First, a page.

Bartlett is known as “The best little town in Texas.” It is located 24 miles south of Temple and 50 miles northeast of downtown Austin. The city of Bartlett is located between two counties (Bell and Williamson). The Williamson and Bell County Line runs through Clark Street downtown. Every small town has a story. The History of Bartlett, Texas, is one of significance, unique charm, and a friendly community.
Bartlett became inhabited by settlers as early as the 1830s, well before the area was named. In 1873 a businessman named J.E. Pietzsch (pronounced “peach”) arrived in the area and bought several acres of land. Captain John T. Bartlett soon followed and arrived in 1877. He purchased a large amount of land next to Pietzsch. Four years later, the Missouri-Kansas-Texas Railroad, also known as “The Katy” Railroad, surveyed the area for its rails. The railroad wanted to lay its tracks right through Bartlett and Pietzch’s land. Captain Bartlett donated the legal right of passage across his land to the railway company. Soon after, Pietzsch did the same with his land. A gentlemen’s agreement was reached. The town would be named for Bartlett, and all of the streets would be named after Pietsch and his family.
When the railroad reached the town in 1882, a small community had formed near the tracks. There were two stores and the Bartlett post office.
From 1884 to the early 1900s, Bartlett’s population continued to grow, and the town began to prosper. Bartlett sits on highly fertile soil that was like jet fuel for the cotton and corn crops. The production of crops and access to the rails made the town well-known as a shipping center in central Texas. In 1890 Bartlett became incorporated by Texas and received its charter as a municipality. By this time Bartlett had two weekly newspapers, a Masonic lodge, and a water supply. The city also established a local bank in 1904, the Bartlett National Bank.
The Bartlett-Florence Railway Company was hired to build a twenty-three-mile track from Bartlett to Florence in 1909. Florence was the next town over and had multiple cotton gins. The locals knew this short-line rail was a business scheme for non-county residents. They planned to profit from moving large amounts of cotton from central Texas through The Katy rail. However, farmers and residents along the line were so thrilled at the idea of catching a ride between the towns the scuttle was short-lived. To the residents’ dismay, the Bartlett-Florence Rail encountered financial problems in 1911 and foreclosed before finishing the track.
Later that same year, the Bartlett Western Railway completed the line all the way to Florence. In December 1911, over 250 folks paid $1 for a round trip ticket from Bartlett to Florence. They adorned their Sunday best, hopped on the train, and enjoyed a daylong celebration!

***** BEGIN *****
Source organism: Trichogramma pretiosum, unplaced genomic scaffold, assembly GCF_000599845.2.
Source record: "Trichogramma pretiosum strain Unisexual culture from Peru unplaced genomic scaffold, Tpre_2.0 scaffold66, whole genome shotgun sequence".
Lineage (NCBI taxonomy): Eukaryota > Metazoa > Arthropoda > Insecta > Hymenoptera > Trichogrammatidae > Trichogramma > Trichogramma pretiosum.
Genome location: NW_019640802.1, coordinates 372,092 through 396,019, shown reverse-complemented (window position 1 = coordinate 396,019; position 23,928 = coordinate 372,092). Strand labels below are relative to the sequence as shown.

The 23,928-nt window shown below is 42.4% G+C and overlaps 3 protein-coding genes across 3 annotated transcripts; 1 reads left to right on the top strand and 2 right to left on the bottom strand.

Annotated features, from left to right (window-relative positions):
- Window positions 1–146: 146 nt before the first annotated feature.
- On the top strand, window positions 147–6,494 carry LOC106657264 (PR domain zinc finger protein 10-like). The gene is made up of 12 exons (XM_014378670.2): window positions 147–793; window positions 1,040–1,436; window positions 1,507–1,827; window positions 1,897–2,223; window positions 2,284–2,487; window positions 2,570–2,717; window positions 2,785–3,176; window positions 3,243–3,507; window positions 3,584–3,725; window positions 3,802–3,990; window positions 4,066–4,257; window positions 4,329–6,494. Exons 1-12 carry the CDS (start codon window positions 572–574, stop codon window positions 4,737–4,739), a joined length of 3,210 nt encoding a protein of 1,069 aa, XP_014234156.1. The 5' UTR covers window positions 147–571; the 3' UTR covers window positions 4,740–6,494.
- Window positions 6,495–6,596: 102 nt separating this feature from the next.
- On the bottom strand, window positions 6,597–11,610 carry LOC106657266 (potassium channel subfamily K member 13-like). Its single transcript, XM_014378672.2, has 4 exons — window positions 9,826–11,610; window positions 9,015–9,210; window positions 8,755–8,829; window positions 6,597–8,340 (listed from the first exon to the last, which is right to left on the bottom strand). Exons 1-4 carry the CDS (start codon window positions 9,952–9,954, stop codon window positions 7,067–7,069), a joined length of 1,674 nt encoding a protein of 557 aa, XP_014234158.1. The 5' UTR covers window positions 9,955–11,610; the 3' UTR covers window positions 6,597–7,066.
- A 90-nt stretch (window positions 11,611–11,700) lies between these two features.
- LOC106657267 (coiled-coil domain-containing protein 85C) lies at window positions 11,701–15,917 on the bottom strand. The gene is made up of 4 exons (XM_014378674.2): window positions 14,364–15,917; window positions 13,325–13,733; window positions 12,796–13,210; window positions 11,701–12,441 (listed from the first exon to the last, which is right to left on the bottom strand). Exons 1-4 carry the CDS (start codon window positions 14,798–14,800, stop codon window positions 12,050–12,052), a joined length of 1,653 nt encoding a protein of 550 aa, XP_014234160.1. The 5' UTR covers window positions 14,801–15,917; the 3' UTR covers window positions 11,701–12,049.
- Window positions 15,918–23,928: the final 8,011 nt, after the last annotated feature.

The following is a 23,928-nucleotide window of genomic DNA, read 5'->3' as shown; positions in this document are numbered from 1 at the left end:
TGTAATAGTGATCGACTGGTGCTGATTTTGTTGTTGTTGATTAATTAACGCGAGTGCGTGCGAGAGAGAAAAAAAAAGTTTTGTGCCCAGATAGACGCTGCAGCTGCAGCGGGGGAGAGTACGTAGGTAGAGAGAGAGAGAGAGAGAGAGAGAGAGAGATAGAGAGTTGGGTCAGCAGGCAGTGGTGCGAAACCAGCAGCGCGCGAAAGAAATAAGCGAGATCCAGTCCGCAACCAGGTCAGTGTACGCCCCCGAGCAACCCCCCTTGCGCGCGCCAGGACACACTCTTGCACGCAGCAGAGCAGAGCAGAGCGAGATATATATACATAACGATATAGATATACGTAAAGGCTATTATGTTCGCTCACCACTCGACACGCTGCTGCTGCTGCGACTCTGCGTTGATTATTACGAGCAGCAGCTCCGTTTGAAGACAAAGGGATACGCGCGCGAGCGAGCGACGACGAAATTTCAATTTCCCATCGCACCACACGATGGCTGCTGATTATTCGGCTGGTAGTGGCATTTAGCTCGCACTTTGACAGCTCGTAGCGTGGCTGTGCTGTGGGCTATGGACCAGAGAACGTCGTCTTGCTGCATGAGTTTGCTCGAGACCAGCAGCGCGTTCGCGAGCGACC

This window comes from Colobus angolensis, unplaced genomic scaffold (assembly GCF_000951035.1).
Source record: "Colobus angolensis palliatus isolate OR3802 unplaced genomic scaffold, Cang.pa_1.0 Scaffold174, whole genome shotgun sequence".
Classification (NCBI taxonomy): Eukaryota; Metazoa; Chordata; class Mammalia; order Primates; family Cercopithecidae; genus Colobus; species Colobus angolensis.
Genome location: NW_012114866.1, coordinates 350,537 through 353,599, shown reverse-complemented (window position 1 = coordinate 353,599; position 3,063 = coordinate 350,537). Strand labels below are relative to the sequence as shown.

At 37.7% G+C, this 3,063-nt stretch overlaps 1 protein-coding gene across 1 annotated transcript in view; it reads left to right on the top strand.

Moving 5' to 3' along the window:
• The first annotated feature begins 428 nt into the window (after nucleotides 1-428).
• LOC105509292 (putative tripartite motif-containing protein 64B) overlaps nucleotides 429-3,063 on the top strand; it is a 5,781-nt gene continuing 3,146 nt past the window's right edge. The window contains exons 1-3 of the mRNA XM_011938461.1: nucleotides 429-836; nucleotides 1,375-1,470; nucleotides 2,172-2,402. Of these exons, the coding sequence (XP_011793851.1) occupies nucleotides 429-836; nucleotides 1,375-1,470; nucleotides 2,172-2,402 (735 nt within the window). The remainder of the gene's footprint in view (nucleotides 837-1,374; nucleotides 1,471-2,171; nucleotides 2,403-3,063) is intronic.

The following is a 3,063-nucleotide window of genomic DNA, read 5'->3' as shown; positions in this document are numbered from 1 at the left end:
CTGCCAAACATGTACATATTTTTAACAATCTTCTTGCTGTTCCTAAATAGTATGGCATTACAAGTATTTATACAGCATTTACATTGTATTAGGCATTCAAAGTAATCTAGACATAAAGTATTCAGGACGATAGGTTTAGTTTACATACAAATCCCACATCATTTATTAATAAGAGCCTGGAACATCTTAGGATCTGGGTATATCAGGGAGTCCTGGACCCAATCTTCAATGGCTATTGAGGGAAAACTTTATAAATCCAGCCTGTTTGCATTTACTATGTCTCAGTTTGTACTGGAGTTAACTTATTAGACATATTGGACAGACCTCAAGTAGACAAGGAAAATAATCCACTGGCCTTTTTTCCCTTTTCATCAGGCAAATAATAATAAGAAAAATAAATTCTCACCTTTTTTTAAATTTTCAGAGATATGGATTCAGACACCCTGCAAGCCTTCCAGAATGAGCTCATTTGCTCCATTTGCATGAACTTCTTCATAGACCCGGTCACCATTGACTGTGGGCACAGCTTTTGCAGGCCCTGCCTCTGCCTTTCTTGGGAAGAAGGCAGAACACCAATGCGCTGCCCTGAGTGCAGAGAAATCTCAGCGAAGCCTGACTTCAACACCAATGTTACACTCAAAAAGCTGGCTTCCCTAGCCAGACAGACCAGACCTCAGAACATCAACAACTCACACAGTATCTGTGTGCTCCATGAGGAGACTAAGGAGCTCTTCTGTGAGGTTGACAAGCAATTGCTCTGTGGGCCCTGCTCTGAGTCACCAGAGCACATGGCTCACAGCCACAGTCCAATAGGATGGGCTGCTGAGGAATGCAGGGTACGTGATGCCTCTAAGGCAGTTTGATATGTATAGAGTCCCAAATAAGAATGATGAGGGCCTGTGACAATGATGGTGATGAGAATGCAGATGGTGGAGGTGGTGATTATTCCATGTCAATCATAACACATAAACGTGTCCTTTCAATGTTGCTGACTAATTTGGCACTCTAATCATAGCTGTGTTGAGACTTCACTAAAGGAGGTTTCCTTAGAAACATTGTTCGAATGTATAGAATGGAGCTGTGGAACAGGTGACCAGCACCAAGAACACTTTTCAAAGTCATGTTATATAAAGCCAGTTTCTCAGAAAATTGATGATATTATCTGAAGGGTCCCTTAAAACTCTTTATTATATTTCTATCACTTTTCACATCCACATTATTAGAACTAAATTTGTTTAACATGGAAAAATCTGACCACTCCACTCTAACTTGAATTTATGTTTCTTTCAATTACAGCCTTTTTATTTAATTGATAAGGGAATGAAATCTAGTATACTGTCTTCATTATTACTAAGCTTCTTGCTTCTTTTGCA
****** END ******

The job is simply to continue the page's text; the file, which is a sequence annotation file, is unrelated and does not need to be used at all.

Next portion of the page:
The Bartlett Western experienced financial difficulties due to the decline of cotton production and the Great Depression and stopped running in 1935.
Bartlett at its Peak
Things were going quite well for this central Texas town by 1914. Bartlett was the main shipping point in central Texas for livestock, produce, and crops. The city had grown to a population of 2,200 residents. It now had three banks, electric lighting, three cotton gins, and over thirty thriving businesses. The main drag down Clark Street was booming, and life felt pretty good.
The Great Depression
In the 1920s, the cotton industry declined as the boll weevil spread across Texas. Bartlett was so heavily dependent on cotton. The drop in the price of the cash crop hit hard. In 1931 the town was holding on with a substantial community of 1,873 people, and the majority of businesses remained open. However, as the Great Depression loomed, Bartlett began to feel the effects. Eventually, businesses boarded up, and folks moved away.
In some ways, Bartlett is the epitome of small towns in Texas. Many faded away in the 1930s, unable to withstand the country’s economic decline. And unable to recover from the collapse in the price of farm commodities.
Many of Bartlett’s architecturally significant buildings remained upright and in decent condition over the last century. Visitors will step back in time when they stroll along Clark Street. The beautiful early 20th-century buildings face a wide street paved in hand-lain red bricks. The two-block row of ornate storefronts reflect the town’s prosperity from its day.
This multi-block area is the Bartlett Historic District listed on the National Register of Historic Places. Thirty buildings in this district contribute to the historical and architectural integrity of the area. These buildings tell the story of this beautiful town’s past and present.
The picturesque town of Bartlett unveils hidden gems as the old buildings get carefully renovated. They tell beautiful stories as they get artfully restored. Bartlett is a must-see destination for a glimpse of Texas history. It’s a reminder of a simpler time filled with innovation, hard work, and hope!
It’s important to preserve significant pieces of history that illustrate where we’ve been and how we got there. There is so much history in this unique Texas town!